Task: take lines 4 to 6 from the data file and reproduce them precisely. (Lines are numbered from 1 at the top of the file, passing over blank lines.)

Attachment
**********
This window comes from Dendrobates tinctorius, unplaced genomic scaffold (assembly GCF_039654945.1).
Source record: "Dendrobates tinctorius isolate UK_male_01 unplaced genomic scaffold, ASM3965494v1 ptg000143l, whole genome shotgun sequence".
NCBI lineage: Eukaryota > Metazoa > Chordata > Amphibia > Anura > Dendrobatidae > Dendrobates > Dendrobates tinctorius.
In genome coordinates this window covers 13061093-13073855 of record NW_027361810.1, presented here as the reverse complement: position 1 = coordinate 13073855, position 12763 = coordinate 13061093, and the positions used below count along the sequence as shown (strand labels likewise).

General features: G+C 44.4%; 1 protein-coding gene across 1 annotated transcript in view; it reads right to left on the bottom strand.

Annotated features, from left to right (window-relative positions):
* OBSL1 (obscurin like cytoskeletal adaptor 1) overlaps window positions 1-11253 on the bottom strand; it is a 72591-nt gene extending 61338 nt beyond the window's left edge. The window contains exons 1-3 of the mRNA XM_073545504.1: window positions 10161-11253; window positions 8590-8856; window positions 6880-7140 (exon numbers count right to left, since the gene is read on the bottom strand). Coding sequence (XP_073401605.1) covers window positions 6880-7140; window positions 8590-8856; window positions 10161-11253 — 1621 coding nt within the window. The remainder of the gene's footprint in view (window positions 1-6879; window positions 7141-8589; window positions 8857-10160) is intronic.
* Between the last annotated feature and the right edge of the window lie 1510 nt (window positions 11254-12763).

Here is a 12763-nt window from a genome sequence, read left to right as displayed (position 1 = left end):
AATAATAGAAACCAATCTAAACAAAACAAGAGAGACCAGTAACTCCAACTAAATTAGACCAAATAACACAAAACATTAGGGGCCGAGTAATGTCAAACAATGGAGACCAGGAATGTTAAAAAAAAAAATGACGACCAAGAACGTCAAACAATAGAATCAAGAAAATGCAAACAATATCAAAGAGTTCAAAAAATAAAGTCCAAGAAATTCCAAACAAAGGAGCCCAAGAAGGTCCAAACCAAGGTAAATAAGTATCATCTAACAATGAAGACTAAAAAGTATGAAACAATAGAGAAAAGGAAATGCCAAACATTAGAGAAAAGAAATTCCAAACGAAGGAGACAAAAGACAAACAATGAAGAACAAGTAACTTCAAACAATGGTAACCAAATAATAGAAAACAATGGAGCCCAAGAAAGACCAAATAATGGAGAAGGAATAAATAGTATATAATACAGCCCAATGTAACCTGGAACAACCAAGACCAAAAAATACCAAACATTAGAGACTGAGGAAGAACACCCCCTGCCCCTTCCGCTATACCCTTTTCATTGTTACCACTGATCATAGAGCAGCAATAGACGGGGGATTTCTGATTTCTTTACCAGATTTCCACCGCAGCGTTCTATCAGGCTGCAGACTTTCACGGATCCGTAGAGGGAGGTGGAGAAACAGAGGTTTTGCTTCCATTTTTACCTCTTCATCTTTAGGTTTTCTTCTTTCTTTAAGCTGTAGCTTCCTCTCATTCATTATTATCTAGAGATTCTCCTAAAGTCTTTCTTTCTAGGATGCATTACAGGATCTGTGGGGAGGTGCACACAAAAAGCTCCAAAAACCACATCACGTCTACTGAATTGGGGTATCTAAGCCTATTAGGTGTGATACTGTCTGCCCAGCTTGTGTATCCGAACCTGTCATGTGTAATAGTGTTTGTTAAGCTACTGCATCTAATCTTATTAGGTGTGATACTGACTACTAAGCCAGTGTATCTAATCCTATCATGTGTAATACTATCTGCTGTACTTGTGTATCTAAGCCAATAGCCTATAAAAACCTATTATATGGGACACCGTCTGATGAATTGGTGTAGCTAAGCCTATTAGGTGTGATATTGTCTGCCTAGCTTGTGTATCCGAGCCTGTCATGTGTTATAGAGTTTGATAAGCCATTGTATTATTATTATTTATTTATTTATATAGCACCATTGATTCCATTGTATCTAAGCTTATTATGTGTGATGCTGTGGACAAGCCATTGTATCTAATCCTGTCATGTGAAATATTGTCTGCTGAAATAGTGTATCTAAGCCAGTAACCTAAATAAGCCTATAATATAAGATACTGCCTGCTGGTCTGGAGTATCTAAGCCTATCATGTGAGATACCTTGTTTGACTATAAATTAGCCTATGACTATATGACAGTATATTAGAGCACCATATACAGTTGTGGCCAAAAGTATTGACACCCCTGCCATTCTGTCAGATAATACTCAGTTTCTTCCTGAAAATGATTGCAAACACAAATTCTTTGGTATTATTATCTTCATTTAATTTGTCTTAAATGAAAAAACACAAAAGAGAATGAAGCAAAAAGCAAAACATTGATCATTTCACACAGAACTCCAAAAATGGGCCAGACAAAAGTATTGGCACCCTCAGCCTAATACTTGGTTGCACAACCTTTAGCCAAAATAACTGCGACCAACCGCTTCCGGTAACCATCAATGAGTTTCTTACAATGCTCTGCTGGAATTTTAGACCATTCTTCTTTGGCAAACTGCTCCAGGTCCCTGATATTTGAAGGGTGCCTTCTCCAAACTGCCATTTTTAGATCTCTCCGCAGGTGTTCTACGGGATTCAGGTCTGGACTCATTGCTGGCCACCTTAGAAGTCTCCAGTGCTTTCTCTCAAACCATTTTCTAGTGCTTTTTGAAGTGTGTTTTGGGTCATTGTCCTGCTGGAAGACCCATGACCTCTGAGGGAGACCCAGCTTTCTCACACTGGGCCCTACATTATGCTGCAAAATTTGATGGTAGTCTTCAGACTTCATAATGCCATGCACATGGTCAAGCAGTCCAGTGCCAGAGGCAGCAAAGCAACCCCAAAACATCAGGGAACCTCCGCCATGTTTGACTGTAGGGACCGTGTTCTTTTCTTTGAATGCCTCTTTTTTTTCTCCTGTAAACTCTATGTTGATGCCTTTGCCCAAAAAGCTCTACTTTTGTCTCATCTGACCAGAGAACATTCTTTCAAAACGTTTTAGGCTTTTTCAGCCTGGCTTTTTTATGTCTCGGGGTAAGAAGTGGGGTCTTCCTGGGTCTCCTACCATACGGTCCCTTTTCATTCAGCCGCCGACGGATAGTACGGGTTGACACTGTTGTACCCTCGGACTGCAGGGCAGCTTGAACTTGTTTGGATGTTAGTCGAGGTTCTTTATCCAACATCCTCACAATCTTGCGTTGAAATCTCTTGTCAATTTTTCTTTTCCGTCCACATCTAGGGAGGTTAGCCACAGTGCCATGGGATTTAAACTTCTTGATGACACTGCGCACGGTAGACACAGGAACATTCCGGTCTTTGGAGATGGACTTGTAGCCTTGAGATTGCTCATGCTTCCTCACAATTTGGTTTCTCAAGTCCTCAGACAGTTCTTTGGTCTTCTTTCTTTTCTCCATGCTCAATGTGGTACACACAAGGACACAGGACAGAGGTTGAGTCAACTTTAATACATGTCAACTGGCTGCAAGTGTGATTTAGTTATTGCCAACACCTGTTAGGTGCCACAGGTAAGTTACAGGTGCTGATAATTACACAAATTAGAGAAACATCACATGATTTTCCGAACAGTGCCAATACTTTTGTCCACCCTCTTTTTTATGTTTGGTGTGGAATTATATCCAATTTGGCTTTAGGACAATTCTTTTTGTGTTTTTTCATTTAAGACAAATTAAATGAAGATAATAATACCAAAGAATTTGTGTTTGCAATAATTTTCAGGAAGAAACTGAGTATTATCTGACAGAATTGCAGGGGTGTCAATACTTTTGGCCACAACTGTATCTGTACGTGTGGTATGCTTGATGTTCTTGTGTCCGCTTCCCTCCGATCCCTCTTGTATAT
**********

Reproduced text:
In genome coordinates this window covers 13061093-13073855 of record NW_027361810.1, presented here as the reverse complement: position 1 = coordinate 13073855, position 12763 = coordinate 13061093, and the positions used below count along the sequence as shown (strand labels likewise).

General features: G+C 44.4%; 1 protein-coding gene across 1 annotated transcript in view; it reads right to left on the bottom strand.

Annotated features, from left to right (window-relative positions):